E-readers aren’t sexy (but still awesome)


I recently came back from a brief, two-week trip in East Asia which included stops in Hong Kong, Taipei and Tokyo. It was loads of fun! But I made the mistake of bringing a book that I didn’t really like and it made all the waiting in airports super painful.

I know, First World Problems, right?

Well, I really felt sorry for myself because I could have brought my Kindle and bought any other, better, book on the fly.

On a side note, I’d like to congratulate my cousin L. on buying his very first Kindle and welcome him to the weird club of e-reader readers. L. bought the Kindle because he had always wanted one and found out that it qualifies for same-day shipping with Amazon Prime. A fan of new and shiny objects with touch screens, he opted for the Kindle Paperwhite with a built-in light.

I was a little surprised L. bought an e-reader because he’s an early adopter and unlike other portable devices, the e-reader never got its sexy back. It’s more or less still a bonified etch and sketch. Newer versions of Kindles and Kobos have added a fancy light and other high(er) tech upgrades like uh, page numbers and less flickering when turning pages.

In fact, e-readers haven’t even been sexy enough to replace books — which some people argue are unsexy in their own right.


Alas, I’m still a big believer in e-readers and, after all these years, I STILL use my Kindle Keyboard. Yes, it’s got a KEYBOARD and no touchscreen. Isn’t it beautiful?



I can buy books and read them while in bed – without even getting dressed. Also, I can travel with a dozen Russian novels in my back pocket.

So, welcome to the club L. Feel proud because now you can read Fifty Shades on the subway without getting weird looks. (No really, don’t do it.)

P.S. For all you other Kindle owners, check out Buzzfeed’s article on “21 Things You Didn’t Know You Could Do With Your Kindle.



On Two Years of Broken Penguins

Second Birthday Cake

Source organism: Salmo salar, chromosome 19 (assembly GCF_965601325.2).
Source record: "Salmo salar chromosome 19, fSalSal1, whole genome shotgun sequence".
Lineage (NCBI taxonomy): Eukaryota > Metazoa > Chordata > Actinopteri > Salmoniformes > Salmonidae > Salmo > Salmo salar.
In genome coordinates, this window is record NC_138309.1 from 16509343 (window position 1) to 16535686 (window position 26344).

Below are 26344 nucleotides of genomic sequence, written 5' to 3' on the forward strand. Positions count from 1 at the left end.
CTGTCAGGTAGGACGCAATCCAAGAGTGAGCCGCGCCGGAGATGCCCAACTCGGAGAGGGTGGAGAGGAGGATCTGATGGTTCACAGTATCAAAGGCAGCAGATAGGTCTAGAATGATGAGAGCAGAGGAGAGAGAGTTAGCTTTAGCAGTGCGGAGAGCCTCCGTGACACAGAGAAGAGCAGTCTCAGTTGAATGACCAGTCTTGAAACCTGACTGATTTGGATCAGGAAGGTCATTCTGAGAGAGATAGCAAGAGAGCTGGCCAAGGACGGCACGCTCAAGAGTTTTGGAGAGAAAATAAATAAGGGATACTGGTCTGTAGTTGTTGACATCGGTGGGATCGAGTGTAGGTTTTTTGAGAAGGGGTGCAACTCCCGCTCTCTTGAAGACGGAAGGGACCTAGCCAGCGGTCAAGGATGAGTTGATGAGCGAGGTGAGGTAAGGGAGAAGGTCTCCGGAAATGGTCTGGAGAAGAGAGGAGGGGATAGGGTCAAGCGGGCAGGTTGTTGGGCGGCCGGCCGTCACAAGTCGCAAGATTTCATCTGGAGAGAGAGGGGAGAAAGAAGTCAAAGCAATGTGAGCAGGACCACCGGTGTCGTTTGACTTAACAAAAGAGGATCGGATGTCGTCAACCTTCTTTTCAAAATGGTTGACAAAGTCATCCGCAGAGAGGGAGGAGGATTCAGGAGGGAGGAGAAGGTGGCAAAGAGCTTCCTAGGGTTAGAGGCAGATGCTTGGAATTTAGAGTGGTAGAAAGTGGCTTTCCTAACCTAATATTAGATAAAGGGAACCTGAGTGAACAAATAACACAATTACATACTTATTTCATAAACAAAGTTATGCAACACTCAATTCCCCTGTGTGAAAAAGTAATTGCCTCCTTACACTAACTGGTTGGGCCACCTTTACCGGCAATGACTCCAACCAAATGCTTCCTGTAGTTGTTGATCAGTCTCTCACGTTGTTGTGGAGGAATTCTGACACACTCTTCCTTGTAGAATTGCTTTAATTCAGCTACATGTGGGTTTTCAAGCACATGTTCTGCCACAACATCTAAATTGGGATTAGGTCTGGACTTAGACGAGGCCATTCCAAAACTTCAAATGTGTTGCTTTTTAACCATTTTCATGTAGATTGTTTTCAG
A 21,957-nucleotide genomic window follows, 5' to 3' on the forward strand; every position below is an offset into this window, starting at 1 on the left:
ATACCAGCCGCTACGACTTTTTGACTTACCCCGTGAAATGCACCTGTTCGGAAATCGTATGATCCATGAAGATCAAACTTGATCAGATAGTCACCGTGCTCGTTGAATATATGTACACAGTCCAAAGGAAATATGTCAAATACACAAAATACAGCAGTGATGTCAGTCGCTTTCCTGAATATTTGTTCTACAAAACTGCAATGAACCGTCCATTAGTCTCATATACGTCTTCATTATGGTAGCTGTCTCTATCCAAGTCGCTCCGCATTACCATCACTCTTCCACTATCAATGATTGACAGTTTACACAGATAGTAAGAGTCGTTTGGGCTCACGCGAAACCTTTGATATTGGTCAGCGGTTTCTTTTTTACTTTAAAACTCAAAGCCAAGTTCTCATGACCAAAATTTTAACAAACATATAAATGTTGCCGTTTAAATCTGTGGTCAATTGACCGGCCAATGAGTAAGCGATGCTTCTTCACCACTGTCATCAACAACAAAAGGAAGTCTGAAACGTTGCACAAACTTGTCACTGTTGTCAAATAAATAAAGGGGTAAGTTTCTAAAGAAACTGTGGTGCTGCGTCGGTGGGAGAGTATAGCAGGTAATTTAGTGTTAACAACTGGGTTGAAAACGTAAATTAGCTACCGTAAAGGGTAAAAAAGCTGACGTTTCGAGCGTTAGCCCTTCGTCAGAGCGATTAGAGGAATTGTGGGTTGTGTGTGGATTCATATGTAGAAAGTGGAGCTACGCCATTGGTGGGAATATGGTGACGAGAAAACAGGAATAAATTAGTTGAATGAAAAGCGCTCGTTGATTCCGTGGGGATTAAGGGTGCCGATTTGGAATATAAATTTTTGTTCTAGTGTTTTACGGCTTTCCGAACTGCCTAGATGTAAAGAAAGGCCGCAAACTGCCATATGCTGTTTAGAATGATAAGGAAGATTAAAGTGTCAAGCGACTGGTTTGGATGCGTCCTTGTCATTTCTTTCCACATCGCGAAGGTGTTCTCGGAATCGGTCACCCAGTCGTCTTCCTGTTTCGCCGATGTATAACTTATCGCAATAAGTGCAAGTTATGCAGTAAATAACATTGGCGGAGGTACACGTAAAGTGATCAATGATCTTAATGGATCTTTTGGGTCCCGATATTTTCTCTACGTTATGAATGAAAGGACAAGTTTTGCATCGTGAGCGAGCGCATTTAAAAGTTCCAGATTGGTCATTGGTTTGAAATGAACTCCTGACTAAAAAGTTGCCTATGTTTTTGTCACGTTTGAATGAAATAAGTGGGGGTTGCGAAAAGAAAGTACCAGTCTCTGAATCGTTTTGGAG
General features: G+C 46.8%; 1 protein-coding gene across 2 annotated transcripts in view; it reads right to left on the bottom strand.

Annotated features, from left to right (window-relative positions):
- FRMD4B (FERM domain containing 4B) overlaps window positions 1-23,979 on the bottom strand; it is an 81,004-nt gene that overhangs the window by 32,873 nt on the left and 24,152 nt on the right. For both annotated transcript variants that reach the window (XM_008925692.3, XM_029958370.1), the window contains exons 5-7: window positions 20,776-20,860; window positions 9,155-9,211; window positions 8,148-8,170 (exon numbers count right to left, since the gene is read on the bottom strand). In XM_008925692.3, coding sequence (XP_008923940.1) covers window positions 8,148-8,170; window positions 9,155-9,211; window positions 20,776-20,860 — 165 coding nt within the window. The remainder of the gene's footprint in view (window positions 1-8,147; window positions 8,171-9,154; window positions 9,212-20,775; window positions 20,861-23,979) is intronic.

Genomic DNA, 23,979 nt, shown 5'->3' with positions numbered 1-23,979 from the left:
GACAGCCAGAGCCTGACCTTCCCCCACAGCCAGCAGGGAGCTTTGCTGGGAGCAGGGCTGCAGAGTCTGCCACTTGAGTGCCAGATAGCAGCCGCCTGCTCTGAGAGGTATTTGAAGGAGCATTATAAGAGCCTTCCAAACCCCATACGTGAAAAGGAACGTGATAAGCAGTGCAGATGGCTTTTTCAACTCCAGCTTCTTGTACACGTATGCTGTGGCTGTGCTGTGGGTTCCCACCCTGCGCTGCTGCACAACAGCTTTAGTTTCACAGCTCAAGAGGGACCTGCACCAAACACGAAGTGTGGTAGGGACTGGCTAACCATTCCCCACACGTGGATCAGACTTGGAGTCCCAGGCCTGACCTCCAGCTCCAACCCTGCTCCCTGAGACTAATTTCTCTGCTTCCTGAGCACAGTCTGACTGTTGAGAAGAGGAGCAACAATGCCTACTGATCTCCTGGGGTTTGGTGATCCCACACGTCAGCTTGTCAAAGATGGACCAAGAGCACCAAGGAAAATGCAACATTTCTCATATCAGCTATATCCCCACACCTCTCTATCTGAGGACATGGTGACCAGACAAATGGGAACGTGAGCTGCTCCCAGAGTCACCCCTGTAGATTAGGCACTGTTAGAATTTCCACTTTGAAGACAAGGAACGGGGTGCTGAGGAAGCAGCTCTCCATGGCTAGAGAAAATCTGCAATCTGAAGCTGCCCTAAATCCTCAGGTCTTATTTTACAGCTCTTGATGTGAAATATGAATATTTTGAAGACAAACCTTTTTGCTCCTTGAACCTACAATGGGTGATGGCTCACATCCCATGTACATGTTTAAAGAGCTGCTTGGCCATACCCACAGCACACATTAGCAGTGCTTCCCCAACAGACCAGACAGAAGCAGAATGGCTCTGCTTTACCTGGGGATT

This month marks the two year blogiversary of Broken Penguins. The title of this blog has drawn a lot of attention. I even received an email from Penguin’s publicity team complimenting me on it. This was a relief because they didn’t sue me.

The Girl in the Picture Book CoverBroken Penguins is named after a sale my university used to hold to get rid of Penguin titles with cracked spines, dented covers and dog-eared page corners. I picked up a copy of Denise Chong’s The Girl in the Picture with a dog-eared front cover and paid a whopping $3.99 for it. It turned out to be one of the best books I read that year. I used the receipt as my bookmark and beside the price, the title was replaced with “BROKEN PENGUIN SALE”.

Some people think Broken Penguins refers to the failure of traditional publishing today. But that’s not the case. If anything, it’s a celebration of the amount of reading that continues to take place whether it’s on paper, on a screen, in an e-reader, between glossy pages or in a comic strip.

It’s that little girl curled up in bed with a flashlight under the cover, that teenage boy on the bus that’s too cool for anything except Nietzsche, the hipster that refuses to sink as low as a Kindle, the old man that donates antique books to his college book sale, that intern that will work in publishing even if it means not getting paid because she can’t see herself not surrounded by books. It’s a celebration of all the broken Penguin books that someone loved enough to break.

Long live reading.